Sixty lawmakers urge SEC to broaden its Goldman Sachs probe

Five dozen House Democrats have signed a letter calling on the Securities and Exchange Commission (SEC) to broaden its fraud investigation of Goldman Sachs. 

The SEC alleges Goldman did not tell investors a hedge fund betting against a security marketed by Goldman was involved in setting up the mortgage-backed product. The suit focuses on one security.

Democrats, led by Reps. Elijah Cummings (D-Md.) and Peter DeFazio (D-Ore.), contend there could be 24 additional instances of fraud because Goldman peddled not one but 25 of these instruments to investors.


"We've got to look into every aspect of these deals and figure out exactly what went wrong," Cummings said in prepared remarks. "If people were participating in any type of fraudulent activity, we need to expose it, and they need to be brought to justice."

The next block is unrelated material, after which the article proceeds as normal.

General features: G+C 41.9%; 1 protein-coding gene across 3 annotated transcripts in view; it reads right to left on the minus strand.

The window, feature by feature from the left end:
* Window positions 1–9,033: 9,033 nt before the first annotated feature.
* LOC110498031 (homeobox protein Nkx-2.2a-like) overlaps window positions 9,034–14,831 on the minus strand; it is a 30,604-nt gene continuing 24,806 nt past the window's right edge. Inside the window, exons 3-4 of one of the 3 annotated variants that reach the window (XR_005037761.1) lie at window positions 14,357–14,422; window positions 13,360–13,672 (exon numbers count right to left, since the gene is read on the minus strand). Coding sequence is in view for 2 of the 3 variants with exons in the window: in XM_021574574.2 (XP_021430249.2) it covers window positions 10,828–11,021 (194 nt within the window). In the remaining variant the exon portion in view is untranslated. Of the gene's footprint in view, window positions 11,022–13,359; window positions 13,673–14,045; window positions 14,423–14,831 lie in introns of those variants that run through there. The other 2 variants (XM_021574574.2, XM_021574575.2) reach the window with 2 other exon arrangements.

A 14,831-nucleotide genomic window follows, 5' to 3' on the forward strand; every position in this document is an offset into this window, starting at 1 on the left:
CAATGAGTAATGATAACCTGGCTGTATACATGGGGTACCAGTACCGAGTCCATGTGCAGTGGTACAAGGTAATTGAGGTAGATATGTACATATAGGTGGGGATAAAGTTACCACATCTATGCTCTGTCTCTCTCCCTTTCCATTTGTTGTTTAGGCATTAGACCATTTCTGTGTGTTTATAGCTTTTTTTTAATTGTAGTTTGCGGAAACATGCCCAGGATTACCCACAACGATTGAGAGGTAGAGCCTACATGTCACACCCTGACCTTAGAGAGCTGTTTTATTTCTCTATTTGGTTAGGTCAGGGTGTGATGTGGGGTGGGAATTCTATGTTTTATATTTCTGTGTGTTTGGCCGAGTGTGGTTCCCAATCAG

The letter asks the SEC to investigate the remaining 24 securities to see if material information was withheld from investors.

Goldman Sachs CEO and Chairman Lloyd Blankfein and other executives will testify Tuesday before a Senate panel as the Senate works to move a package of reforms to Wall Street's rules.

The focus on Goldman has turned up the political heat on the Senate bill, but it is uncertain if Democrats have the 60 votes necessary to win a procedural vote on Monday night that would allow the bill to come to the Senate floor for debate.